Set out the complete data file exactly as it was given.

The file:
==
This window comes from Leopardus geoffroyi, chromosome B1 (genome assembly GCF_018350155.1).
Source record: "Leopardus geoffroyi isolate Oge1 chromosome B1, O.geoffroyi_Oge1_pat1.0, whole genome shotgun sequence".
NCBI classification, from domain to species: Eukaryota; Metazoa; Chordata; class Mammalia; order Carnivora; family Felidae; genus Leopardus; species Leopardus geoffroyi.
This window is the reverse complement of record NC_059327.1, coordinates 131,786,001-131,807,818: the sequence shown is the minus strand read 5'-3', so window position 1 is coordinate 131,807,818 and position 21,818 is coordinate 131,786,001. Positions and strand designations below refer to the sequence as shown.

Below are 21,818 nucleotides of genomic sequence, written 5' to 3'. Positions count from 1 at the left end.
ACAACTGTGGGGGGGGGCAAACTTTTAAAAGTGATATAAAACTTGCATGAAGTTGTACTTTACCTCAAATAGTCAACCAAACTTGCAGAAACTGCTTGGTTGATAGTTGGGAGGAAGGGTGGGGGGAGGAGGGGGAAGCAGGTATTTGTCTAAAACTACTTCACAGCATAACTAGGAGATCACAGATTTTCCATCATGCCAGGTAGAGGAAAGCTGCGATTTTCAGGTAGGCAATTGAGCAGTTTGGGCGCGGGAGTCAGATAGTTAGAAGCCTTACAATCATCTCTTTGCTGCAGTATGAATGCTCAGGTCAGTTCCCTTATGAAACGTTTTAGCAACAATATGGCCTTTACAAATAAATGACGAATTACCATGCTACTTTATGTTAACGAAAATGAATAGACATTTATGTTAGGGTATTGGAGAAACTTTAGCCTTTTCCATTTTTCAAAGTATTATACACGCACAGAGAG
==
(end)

This window comes from Leopardus geoffroyi, chromosome B1 (genome assembly GCF_018350155.1).
Source record: "Leopardus geoffroyi isolate Oge1 chromosome B1, O.geoffroyi_Oge1_pat1.0, whole genome shotgun sequence".
NCBI classification, from domain to species: Eukaryota; Metazoa; Chordata; class Mammalia; order Carnivora; family Felidae; genus Leopardus; species Leopardus geoffroyi.
This window is the reverse complement of record NC_059327.1, coordinates 131,786,001-131,807,818: the sequence shown is the minus strand read 5'-3', so window position 1 is coordinate 131,807,818 and position 21,818 is coordinate 131,786,001. Positions and strand designations below refer to the sequence as shown.

Below are 21,818 nucleotides of genomic sequence, written 5' to 3'. Positions count from 1 at the left end.
ACAACTGTGGGGGGGGGCAAACTTTTAAAAGTGATATAAAACTTGCATGAAGTTGTACTTTACCTCAAATAGTCAACCAAACTTGCAGAAACTGCTTGGTTGATAGTTGGGAGGAAGGGTGGGGGGAGGAGGGGGAAGCAGGTATTTGTCTAAAACTACTTCACAGCATAACTAGGAGATCACAGATTTTCCATCATGCCAGGTAGAGGAAAGCTGCGATTTTCAGGTAGGCAATTGAGCAGTTTGGGCGCGGGAGTCAGATAGTTAGAAGCCTTACAATCATCTCTTTGCTGCAGTATGAATGCTCAGGTCAGTTCCCTTATGAAACGTTTTAGCAACAATATGGCCTTTACAAATAAATGACGAATTACCATGCTACTTTATGTTAACGAAAATGAATAGACATTTATGTTAGGGTATTGGAGAAACTTTAGCCTTTTCCATTTTTCAAAGTATTATACACGCACAGAGAG